One of the easiest ways for us to capture and/or relay hashes on the network is through NBNS spoofing. We will primarily use Responder.py or the Metasploit nbns spoofing module . Both of these tools can be great for attackers to use during a pen test, but remediation options for fixing the underlying issues are limited. In response to a lack of available mitigation options, I’ve written a script to help identify NBNS spoofers on the network.
This script makes frequent NBNS requests for a non-existent host name (the default is NETSPITEST) and it then listens for NBNS responses. Since there shouldn’t be any responses for this host name, the listener will sit idle until a response is received. If a response is received, we will know that there’s a spoofer on the network. Once a spoofer is identified, email alerting and syslogging options are available to alert network administrators of the issue.
sudo python spoofspotter.py -i 192.168.1.161 -b 192.168.1.255 -n NBNSHOSTQUERY -s 192.168.1.2 -e firstname.lastname@example.org -f test.log
This example command will make custom queries for NBNSHOSTQUERY for the responder to respond to. It will send an email alert to email@example.com when an attack is identified and responses will also be logged to test.log
-i 192.168.1.110 The IP of this host
-b 192.168.1.255 The Broadcast IP of this host
-h, –help Show this help message and exit
-F /home/nbns.log File name to save a log file
-S true Log to local Syslog – this is pretty beta
-e firstname.lastname@example.org The email to receive alerts at
-s 192.168.1.109 Email Server to Send Emails to
-n EXAMPLEDOMAIN The string to query with NBNS, this should be unique
-R true The option to send Garbage SMB Auth requests to the attacker (not implemented yet)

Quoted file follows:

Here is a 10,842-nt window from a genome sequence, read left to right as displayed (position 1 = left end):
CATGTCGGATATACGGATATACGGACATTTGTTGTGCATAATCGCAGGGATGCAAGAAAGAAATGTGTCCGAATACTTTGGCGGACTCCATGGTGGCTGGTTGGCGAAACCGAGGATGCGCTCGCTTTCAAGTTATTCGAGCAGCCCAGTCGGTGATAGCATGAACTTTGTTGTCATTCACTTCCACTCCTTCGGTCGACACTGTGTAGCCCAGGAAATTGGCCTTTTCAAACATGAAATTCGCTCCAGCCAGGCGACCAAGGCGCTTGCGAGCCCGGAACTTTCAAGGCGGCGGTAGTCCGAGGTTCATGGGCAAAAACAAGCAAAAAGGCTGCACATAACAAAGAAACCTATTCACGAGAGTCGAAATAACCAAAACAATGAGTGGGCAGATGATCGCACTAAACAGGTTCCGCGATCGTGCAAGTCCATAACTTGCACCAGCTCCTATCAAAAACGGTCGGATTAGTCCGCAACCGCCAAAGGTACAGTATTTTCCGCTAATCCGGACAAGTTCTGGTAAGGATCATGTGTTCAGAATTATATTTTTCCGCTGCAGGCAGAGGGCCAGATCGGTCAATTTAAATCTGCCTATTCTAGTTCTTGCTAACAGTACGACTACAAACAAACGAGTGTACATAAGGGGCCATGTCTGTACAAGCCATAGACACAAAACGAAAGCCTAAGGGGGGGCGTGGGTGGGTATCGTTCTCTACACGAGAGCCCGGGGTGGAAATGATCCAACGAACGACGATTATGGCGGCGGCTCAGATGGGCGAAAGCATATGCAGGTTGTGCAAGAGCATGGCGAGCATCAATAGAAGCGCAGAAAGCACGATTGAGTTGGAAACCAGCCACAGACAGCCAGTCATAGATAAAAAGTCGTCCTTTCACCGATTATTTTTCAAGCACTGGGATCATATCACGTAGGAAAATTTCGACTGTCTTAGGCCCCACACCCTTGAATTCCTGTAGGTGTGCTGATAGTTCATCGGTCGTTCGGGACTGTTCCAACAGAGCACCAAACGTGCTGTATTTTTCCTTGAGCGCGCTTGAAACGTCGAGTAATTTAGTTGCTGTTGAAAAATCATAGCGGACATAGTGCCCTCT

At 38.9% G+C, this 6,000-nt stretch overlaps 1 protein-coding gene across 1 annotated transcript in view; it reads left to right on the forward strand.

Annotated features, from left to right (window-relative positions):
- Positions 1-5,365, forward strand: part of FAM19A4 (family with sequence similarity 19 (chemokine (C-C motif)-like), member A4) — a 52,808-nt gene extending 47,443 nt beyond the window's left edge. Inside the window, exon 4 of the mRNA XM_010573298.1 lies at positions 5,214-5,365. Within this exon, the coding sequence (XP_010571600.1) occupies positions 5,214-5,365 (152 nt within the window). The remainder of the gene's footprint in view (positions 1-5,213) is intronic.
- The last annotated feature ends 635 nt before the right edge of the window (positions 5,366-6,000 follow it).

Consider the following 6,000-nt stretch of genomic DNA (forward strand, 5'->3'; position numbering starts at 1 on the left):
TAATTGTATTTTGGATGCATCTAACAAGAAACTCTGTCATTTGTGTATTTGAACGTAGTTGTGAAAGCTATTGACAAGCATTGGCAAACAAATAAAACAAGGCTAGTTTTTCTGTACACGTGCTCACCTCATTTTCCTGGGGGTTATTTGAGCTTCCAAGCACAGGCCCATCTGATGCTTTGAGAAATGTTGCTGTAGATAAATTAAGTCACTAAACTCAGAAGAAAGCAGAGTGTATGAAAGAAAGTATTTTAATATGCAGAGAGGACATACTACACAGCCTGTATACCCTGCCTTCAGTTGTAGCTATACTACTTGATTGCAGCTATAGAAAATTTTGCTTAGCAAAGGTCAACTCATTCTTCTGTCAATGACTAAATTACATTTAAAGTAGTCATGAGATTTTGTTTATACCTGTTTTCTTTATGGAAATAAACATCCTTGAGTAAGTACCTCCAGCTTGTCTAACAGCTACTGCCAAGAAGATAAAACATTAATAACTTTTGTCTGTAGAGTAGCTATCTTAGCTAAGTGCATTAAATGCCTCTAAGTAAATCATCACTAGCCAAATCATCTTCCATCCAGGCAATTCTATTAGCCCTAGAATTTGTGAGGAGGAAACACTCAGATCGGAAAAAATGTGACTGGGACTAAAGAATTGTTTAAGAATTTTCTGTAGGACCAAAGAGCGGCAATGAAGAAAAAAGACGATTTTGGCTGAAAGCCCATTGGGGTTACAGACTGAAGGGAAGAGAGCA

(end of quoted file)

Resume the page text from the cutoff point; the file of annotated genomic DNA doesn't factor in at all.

-c true Continue Emailing After a Detection, could lead to spam
Example Script Output:
$ sudo python spoofspotter.py -i 192.168.1.161 -b 192.168.1.255 -n testfakehostname -s 192.168.1.2 -e email@example.com -f test.log Starting NBNS Request Thread... Starting UDP Response Server... A spoofed NBNS response for testfakehostname was detected by 192.168.1.161 at 2013-09-04 12:03:47.497274 from host 192.168.1.162 Email Sent A spoofed NBNS response for testfakehostname was detected by 192.168.1.161 at 2013-09-04 12:03:49.549245 from host 192.168.1.162 A spoofed NBNS response for testfakehostname was detected by 192.168.1.161 at 2013-09-04 12:03:51.600981 from host 192.168.1.162 A spoofed NBNS response for testfakehostname was detected by 192.168.1.161 at 2013-09-04 12:03:53.657044 from host 192.168.1.162 A spoofed NBNS response for testfakehostname was detected by 192.168.1.161 at 2013-09-04 12:03:55.721037 from host 192.168.1.162 ^C Stopping Server and Exiting...
The script is available out on NetSPI’s github page: https://github.com/NetSPI/SpoofSpotter
There is an additional option that I’m currently working on, to make your pen tester especially annoyed. The –R flag will set the SMB response option to try and authenticate with the spoofer’s system. Since the NBNS spoofing attacks are used to capture (or relay hashes), why not send the attacker some hashes. Why not send a ton of them and make the attacker take their time trying to crack them, or just overload their logs. This will probably annoy an attacker more than anything else, but anything to make their attack harder may give you extra time to respond.
On that note, it was a little difficult for me to write this tool, as I have a feeling it will come back to haunt me in a future pen test. Feel free to send me any comments or feedback on the script through this blog or through our github page.
Special thanks go out to our client who had the idea for this script.